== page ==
We’re proud to say that Literacy First was a stop on the way to greatness for Cindy Tom, who tutored with Literacy First in the 2001-2002 schoolyear before earning both her law degree and a Masters in Public Affairs from The University of Texas at Austin. Though Cindy has always wanted to work in law, she realized after her acceptance to the UT Austin School of Law that she wanted to take a year off for community service in between undergraduate school and graduate school. Serving as a literacy tutor at Oak Springs Elementary seemed to be the perfect opportunity.
Fittingly for a former AmeriCorps member, she now continues dedicating her life to civic service by working on the Ethics and Compliance Team for the City of Austin’s law department. As the Assistant City Attorney, Cindy advises Austin’s government on ethical considerations involving topics such as affirmative action and campaign finance. Recently Cindy has teamed up with fellow lawyers in town to help form Lawyers for Literacy, a Literacy First affinity group. We asked Cindy a few questions about her journey from Oak Springs to City Hall, her favorite memories of Literacy First, and how she still supports our program.
When you were looking at Austin AmeriCorps programs, what made you want to serve with Literacy First in particular?
Literacy First really appealed to me because it involved working directly with the population I was serving, as opposed to more administrative work like grant writing. As a government major [at UT Austin], I had spent time in college working in and around the Texas Legislature. Improving public education is always one of the most important issues during every legislative session, and I thought that working firsthand in an urban public school with children facing economic challenges would give me a unique perspective on the issue of public education.
What’s your favorite Literacy First memory?
I have so many great Literacy First memories, it’s hard to pick just one! I loved getting to know my students, their teachers, the Literacy First staff, and my fellow tutors. In particular, it was very rewarding watching one my students grow from reading below first-grade level at the beginning of the year to testing at a third-grade reading level by the end of the year. I got to see her self-esteem and confidence grow as the year went on as well. I bonded with all my students, and even the students in my classrooms that weren’t my focus kids, but I will always have a warm place in my heart for that particular student. I had a chance to come back and mentor her while I was in law school as well.
How did serving with Literacy First inform your time in law school?
My service with Literacy First probably contributed to my deciding to apply to the LBJ School of Public Affairs during my first year of law school, and to my decision to earn a dual degree in law and public affairs. I was so used to being part of a community of people who were dedicated to community service and public service through working with Literacy First, and also through my past government and nonprofit work experience, that it felt like something was missing my first semester of law school. I wanted to be around people who were dedicated to making the world a better place. I found that community of people just up the hill from UT Law at the LBJ School, and I think that the extra year I spent in graduate school to get my dual degree was worth it.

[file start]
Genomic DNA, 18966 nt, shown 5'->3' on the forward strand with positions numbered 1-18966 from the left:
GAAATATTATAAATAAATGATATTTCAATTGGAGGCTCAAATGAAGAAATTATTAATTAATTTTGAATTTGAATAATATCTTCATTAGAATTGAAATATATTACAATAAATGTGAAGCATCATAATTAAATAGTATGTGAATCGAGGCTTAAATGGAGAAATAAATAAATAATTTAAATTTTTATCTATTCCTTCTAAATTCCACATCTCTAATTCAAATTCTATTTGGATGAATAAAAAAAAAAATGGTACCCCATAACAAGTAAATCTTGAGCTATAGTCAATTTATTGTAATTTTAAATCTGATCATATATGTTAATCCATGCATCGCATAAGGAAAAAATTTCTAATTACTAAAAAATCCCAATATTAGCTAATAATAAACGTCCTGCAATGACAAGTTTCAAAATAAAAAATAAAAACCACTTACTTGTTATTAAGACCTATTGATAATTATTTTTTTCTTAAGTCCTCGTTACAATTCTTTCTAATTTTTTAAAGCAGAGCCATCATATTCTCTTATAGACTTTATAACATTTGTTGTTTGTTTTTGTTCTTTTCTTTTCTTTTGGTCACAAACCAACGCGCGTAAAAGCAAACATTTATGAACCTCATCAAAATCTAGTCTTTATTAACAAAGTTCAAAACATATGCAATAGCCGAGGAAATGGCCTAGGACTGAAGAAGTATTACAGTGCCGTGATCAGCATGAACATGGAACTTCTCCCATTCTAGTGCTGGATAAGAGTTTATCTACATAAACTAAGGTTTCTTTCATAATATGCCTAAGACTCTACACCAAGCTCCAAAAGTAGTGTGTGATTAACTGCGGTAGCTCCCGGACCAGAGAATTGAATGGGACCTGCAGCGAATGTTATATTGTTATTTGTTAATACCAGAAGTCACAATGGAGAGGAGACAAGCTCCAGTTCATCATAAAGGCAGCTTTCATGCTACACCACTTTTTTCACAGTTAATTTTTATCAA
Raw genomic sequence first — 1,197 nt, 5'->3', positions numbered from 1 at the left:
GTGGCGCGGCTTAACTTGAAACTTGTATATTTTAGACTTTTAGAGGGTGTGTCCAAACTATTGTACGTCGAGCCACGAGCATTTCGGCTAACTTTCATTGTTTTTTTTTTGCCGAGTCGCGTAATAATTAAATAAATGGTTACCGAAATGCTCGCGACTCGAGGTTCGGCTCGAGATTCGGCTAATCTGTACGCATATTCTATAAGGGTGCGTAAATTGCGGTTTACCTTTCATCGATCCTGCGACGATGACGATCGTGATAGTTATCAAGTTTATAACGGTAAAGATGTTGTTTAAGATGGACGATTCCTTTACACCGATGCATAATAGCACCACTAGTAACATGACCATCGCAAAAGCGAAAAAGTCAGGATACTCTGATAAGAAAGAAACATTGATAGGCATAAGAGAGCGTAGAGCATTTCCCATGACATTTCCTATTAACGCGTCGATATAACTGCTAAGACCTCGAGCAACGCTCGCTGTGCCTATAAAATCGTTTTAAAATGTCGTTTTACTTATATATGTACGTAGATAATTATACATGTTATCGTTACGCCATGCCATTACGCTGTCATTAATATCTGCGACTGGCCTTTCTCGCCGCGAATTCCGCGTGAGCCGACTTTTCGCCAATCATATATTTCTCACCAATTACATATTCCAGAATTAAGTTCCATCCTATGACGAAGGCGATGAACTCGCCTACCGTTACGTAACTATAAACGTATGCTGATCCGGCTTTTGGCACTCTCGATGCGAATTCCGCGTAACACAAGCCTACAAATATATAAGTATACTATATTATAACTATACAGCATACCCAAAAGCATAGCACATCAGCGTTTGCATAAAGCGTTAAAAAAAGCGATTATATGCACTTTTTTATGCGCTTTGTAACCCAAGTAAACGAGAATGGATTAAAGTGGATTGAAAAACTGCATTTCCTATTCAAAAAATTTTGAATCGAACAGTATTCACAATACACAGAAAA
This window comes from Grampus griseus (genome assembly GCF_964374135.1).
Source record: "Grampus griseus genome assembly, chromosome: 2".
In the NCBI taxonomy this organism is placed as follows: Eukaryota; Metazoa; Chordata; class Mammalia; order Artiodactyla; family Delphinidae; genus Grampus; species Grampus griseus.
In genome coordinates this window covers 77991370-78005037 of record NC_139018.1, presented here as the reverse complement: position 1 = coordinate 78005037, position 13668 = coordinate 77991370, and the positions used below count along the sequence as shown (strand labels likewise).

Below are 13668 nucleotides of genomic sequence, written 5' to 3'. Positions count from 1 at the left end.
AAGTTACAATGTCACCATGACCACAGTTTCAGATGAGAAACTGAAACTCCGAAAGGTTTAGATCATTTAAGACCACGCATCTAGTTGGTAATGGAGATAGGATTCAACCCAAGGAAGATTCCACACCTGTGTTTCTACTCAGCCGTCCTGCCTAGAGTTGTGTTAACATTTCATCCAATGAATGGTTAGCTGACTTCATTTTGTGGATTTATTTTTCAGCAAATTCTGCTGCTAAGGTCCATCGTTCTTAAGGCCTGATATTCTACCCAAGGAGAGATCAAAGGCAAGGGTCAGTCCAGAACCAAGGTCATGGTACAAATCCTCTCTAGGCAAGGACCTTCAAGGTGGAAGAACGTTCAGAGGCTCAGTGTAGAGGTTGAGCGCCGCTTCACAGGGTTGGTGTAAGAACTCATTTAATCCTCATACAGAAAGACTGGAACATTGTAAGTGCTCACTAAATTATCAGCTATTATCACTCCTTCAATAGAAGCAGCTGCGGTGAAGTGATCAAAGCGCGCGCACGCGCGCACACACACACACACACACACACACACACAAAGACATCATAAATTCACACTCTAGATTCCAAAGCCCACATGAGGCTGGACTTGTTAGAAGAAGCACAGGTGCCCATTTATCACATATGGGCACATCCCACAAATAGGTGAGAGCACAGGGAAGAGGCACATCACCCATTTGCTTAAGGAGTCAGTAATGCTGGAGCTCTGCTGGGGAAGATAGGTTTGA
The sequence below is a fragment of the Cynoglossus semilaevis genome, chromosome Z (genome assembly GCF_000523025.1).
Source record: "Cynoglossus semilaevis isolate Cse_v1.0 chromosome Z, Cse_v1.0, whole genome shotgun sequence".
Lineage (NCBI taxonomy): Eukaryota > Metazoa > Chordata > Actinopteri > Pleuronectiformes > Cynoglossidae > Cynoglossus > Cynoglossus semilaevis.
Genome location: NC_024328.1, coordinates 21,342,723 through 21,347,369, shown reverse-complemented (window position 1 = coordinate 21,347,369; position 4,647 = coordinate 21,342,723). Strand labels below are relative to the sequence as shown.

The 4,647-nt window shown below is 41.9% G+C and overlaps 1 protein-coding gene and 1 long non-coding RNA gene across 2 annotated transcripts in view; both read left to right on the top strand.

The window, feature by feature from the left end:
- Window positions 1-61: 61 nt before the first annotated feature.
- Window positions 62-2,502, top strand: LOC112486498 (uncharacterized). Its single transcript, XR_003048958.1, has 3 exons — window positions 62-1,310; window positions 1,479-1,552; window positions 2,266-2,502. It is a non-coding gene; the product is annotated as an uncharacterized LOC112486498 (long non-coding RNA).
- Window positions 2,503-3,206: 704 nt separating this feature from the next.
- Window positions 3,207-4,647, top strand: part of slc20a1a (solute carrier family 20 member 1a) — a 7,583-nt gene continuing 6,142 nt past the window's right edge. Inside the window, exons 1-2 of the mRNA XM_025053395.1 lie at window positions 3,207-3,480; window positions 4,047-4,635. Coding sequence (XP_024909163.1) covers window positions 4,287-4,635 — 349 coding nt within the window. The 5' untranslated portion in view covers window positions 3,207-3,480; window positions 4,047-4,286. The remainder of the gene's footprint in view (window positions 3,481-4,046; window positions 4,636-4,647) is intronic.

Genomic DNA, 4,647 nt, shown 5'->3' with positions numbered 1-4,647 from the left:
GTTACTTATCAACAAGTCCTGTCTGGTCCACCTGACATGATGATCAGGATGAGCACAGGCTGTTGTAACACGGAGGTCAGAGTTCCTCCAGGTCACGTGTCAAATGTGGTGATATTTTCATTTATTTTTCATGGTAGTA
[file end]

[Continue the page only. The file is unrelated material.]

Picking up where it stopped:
Why have you chosen to support Literacy First financially, and to join the Lawyers for Literacy Committee?
Literacy First is such a great program. The one-to-one literacy tutoring that it provides in schools is so important. I’ve seen firsthand the difference it can make in kids’ lives for the better. Teachers just don’t have the time to give that one-to-one attention like Literacy First tutors do. Also, I know that you really get your money’s worth when you donate to Literacy First. There are many deserving nonprofits in Austin, but I think Literacy First is so special because of the quality and quantity of specialized literacy training that its tutors receive. As AmeriCorps members, the tutors are not earning a lot of money, but they are dedicated, well-educated, and well-trained tutors who really do make a difference in the lives of children in need in our community. They make a difference for the better every single day that they are in the schools. I will always support that.
As an Literacy First alum who is also an Austin attorney, it just makes sense to help spread the word about Literacy First to other Austin attorneys, many of whom are very dedicated to community and public service. Attorneys know how important education and literacy are for kids. I couldn’t have gotten into law school or passed the bar exam without my education. And it all started with learning to read as a child.
What career advice would you offer our current cohort of tutors?
No matter what career path you ultimately take in life, you will never forget your time as an Literacy First tutor. You will never forget the students that you tutored, or that one person can truly make a difference in this world. If you are like me, that push to continue to try to make the world a better place may lead you to a career in public service. But even if it doesn’t, I suspect you will always have a desire to volunteer in your community, whether in the schools or in some other way.
Also, if you can make it through a year working in a school and living in Austin on an AmeriCorps salary, then you can accomplish pretty much anything you put your mind to, whether it’s attending law school, medical school, or graduate school, becoming a full-time teacher, working at a nonprofit, or taking a different career path! At the end of the day, having a career where I feel that I am making a positive difference in my community and in the world is what I’ve discovered is most important to me. And Literacy First played a key role in teaching me that.